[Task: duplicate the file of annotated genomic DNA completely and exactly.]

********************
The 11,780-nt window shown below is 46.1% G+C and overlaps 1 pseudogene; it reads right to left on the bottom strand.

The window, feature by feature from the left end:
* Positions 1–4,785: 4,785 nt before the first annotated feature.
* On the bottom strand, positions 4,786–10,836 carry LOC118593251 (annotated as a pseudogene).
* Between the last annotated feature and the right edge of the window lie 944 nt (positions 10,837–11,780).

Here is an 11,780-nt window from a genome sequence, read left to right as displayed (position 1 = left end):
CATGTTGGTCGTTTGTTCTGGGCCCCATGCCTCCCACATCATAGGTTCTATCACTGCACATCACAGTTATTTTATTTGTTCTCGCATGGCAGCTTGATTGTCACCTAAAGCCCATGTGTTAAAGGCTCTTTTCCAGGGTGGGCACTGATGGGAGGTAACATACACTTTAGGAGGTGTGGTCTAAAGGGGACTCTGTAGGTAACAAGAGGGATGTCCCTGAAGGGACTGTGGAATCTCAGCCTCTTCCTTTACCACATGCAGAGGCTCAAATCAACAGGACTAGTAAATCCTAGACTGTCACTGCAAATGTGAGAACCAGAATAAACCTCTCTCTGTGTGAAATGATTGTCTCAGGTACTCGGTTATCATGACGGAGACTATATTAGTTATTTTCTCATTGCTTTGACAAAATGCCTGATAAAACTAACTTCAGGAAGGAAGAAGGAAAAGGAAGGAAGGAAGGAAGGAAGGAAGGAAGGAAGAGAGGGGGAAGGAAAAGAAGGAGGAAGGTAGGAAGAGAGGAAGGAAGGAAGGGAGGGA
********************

The 11,780-nt window shown below is 46.1% G+C and overlaps 1 pseudogene; it reads right to left on the bottom strand.

The window, feature by feature from the left end:
* Positions 1–4,785: 4,785 nt before the first annotated feature.
* On the bottom strand, positions 4,786–10,836 carry LOC118593251 (annotated as a pseudogene).
* Between the last annotated feature and the right edge of the window lie 944 nt (positions 10,837–11,780).

Here is an 11,780-nt window from a genome sequence, read left to right as displayed (position 1 = left end):
CATGTTGGTCGTTTGTTCTGGGCCCCATGCCTCCCACATCATAGGTTCTATCACTGCACATCACAGTTATTTTATTTGTTCTCGCATGGCAGCTTGATTGTCACCTAAAGCCCATGTGTTAAAGGCTCTTTTCCAGGGTGGGCACTGATGGGAGGTAACATACACTTTAGGAGGTGTGGTCTAAAGGGGACTCTGTAGGTAACAAGAGGGATGTCCCTGAAGGGACTGTGGAATCTCAGCCTCTTCCTTTACCACATGCAGAGGCTCAAATCAACAGGACTAGTAAATCCTAGACTGTCACTGCAAATGTGAGAACCAGAATAAACCTCTCTCTGTGTGAAATGATTGTCTCAGGTACTCGGTTATCATGACGGAGACTATATTAGTTATTTTCTCATTGCTTTGACAAAATGCCTGATAAAACTAACTTCAGGAAGGAAGAAGGAAAAGGAAGGAAGGAAGGAAGGAAGGAAGGAAGGAAGAGAGGGGGAAGGAAAAGAAGGAGGAAGGTAGGAAGAGAGGAAGGAAGGAAGGGAGGGA